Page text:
Words

Life

Category: Uncategorized

nobody’s gay

by Andrea Elizabeth

This was my response to a fb post on speculation that Jim Henson and Frank Oz, as well as Bert and Ernie, were gay.

The problem is with the term, gay. Nowadays it’s a definition of who a person is. This is not so, and the misidentification is leading people into sinful relationships. There is homosexual attraction, which is an intermittent activity, as are all attractions, that has different levels of engagement described by the fathers as a glance that if entertained, can lead to coupling thoughts, and then to activities. There is also same sex friendships that can be all over the place in levels of like and love. In our quick diagnosis of gay, as well as homophobic society, Jonathan and David’s Old Testament love is quickly gayified nowadays. Same with St. John leaning on Jesus’ breast. This quick simplistic diagnosis not only leads people to a fatalistic lifestyle view of themselves and others, it also keeps men especially from showing affection to or being intimate with each other. It’s a shame. Who knows if Oz and Henson endulged in the lifestyle? If they did, maybe they mistook and mishandled their feelings for each other. But since it’s speculation, I think it’s better to assume a misdiagnosis from an inaccurate identity politics pov.

Not over but through

by Andrea Elizabeth

After receiving a wake up call diagnosis of NAFLD, which I don’t like to say out loud, and not all who have it are obese, so don’t judge, I started on a strict diet yesterday. It went really well, and I didn’t feel hungry at all. My plan is to only eat between 5 and 7pm. That way I can have two small meals close together and feel like I’m splurging. I’ll adjust what I eat during that time to be successful.

Maybe I’m finally ready to accept only having the very little that my body requires and let go of resentment and feeling cheated out of one of my top pleasures – stuffing my face.

Today it feels like freedom.

I just read St Maximus’ Ambiguum 10:21 and see how it’s not gnostic to deny one’s senses. It is a tough long road though. Your mind and body take a lot of convincing. It’s more like letting go of earthly cares. The caring part is the problem. And we’re conditioned to care about a lot of things we don’t need. And we’re taught that we need a lot more than we do. I’m not going to say that we should just endure a lot of pain though. Pain is an indicator that something is wrong and needs attention. Sometimes it means we need food, sometimes that we ate too much, sometimes that we’ve lost or never had a relationship we needed. Maybe weight gain during emotional or physical pain is an almost inevitable thing for some people. But there are steps toward healing. We are to let ourselves grieve, and I do believe in the 5 stages of grief, and in Maslow’s hierarchy of needs. And that weight loss may not be the stage a person is at. Life is tough, but so are we. We can get through it.

inspiration and perspiration

by Andrea Elizabeth

This interview with Dr John Vervaeke has me wondering why he laments that since religion and places of worship aren’t providing wisdom and meaning for people anymore, we need to provide these through science and technology. Is that really a given? There’s a can of worms.

In addition to AI, he promotes Buddhism as a means for gaining wisdom and that some veins of Buddhism also incorporate technology and modern science. This reminds me of another interview I listened to of a Zen Master describing Integral Buddhism. I’m not sure if this is Vervaeke’s type. This review of the book, Integral Buddhism, states:

“What might religion look like in the future? Our era of evolution in social consciousness and revolution in science, technology, and neuroscience has created difficulties for some practitioners of the world’s great spiritual traditions. How can one remain true to their central teachings while also integrating those teachings into a new framework that is inclusive of ongoing discoveries?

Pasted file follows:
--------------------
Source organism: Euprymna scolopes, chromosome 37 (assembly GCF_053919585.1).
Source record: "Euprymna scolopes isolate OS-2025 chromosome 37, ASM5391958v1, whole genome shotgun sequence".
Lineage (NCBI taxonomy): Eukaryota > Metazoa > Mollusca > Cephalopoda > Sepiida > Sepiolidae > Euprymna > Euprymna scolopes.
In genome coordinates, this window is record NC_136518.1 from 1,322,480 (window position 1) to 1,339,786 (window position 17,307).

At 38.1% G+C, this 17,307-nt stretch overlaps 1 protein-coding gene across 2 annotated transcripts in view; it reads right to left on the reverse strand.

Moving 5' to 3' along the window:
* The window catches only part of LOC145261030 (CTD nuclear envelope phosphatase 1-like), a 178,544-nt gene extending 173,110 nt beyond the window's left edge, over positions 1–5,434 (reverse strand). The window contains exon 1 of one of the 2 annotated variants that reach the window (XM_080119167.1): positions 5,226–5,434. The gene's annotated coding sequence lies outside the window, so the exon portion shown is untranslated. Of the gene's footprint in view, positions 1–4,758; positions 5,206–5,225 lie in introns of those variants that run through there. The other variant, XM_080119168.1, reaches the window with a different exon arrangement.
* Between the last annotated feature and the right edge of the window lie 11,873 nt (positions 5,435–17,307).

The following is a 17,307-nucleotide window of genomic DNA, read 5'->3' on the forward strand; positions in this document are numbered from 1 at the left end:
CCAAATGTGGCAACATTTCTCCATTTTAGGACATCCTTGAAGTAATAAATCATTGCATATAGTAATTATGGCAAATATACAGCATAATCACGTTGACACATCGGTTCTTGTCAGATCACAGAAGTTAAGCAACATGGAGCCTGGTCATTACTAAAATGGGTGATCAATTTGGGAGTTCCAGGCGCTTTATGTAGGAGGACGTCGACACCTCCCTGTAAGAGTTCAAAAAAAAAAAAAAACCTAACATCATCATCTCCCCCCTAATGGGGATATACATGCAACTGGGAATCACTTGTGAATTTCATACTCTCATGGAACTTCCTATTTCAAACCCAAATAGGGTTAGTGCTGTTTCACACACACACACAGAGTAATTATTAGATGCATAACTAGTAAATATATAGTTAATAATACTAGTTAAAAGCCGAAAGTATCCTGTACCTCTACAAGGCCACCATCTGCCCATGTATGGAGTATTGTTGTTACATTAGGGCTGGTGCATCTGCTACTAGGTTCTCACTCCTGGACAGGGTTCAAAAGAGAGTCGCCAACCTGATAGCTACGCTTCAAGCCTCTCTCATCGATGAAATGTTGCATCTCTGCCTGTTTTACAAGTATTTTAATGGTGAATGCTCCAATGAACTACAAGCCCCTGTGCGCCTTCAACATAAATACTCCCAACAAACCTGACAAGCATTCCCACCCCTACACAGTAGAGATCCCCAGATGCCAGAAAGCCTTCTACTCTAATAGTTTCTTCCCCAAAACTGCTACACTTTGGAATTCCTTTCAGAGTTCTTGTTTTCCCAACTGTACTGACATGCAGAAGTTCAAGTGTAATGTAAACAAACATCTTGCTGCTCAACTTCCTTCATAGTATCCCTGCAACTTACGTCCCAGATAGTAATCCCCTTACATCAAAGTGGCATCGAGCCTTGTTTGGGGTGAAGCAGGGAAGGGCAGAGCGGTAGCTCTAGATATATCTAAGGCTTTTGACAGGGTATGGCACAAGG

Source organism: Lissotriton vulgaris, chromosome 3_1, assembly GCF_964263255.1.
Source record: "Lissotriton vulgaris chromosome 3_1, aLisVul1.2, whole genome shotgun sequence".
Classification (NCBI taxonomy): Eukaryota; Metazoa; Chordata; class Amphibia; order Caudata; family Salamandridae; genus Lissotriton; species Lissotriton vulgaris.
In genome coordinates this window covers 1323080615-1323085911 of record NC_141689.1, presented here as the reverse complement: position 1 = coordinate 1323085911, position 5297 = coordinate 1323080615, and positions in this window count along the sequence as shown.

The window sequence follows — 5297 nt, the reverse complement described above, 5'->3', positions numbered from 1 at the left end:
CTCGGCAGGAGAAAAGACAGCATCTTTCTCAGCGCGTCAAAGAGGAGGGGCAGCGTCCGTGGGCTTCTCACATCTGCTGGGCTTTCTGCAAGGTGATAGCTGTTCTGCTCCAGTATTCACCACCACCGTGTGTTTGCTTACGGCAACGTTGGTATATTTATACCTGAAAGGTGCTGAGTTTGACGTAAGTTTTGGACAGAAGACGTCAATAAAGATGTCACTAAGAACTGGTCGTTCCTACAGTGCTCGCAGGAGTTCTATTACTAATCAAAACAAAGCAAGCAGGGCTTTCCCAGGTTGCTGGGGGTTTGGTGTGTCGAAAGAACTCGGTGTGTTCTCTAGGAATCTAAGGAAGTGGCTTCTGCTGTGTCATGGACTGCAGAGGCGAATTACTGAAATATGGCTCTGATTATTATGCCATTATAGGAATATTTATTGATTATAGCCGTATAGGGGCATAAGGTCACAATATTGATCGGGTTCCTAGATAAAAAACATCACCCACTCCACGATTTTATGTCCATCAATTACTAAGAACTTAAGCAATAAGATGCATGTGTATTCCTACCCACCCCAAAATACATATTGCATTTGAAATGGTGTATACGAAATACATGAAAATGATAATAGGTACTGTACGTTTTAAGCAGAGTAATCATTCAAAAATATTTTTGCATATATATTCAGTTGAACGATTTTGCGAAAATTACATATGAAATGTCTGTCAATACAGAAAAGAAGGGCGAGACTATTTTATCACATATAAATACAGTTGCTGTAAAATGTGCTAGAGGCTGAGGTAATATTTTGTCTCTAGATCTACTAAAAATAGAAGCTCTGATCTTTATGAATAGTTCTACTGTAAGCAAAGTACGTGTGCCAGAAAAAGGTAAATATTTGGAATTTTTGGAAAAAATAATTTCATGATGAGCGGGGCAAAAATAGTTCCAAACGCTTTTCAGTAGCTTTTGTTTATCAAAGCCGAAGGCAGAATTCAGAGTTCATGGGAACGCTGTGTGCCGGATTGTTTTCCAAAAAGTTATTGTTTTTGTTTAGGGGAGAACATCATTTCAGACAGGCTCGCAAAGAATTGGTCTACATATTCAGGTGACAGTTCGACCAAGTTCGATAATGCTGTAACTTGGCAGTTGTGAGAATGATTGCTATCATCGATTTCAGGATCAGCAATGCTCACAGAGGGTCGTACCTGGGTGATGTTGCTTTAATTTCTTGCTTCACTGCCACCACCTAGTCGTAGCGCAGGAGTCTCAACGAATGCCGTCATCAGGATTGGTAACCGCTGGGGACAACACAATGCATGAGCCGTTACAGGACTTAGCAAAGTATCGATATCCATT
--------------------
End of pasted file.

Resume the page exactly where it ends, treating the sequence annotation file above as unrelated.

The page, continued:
Taking the example of Buddhism to explore this key question, Ken Wilber offers insights that are relevant to all of the great traditions. He shows that traditional Buddhist teachings themselves suggest an ongoing evolution leading toward a more unified, holistic, and interconnected spirituality. Touching on all of the key turning points in the history of Buddhism, Wilber describes the ways in which the tradition has been open to the continuing unfolding and expansion of its own teachings, and he suggests possible paths toward an ever more Integral approach. This work is a precursor to and condensed version of Wilber’s The Religion of Tomorrow.”

Firstly, a lot of assumptions about human growth in academia are predicated on the survival tenants of evolution. This is why I think it is harmful for Christians to adopt even a theistic evolutionary point of view. There is a lot of psychological baggage they goes along with it. It is a very selfish paradigm for one thing, and a de-humanizing one. There are so many ways I could go with this. Let me start with the pros of an evolutionary attitude.

It promotes improvement. Not all selfishness is bad afterall.

It promotes humility in putting us on a similar path as animals, vegetables and minerals.

Theistic Christians may differ in that humanity is the chief end of evolution, but the problem some encounter in a purely eschatological point of view is that it can devalue things lower than humanity. I have said before that I’d rather humanize animals, than dehumanize people by calling them primates. This can be achieved while avoiding an anthropomorphic, Disney view of animals. We can objectively acknowledge and respect our similarities with animals, such as emotions, social relationships, and sensitivity to pain, in an almost humanizing way, as well as acknowledge our difference in being made in the image of God as Dr. Rana pointed out in the debate shared on a previous post. We have a unique ability towards music, art, production of food, and very sophisticated technology. Animals see us as gods. However, Christ God is kenotic to the lowest levels, yet there is still a hierarchical distinction.

Con of evolution:

It views systems as random, separate, self-contained opportunities best integrated by the fittest. I would argue that this is the goal of humanistic AI. It seems that computers with their exponentially greater capacity for and dispassion towards the storage, access, and computation of data, are deemed more fit than humans, and are seen as the next step in evolution. This is one reason they want to figure out consciousness.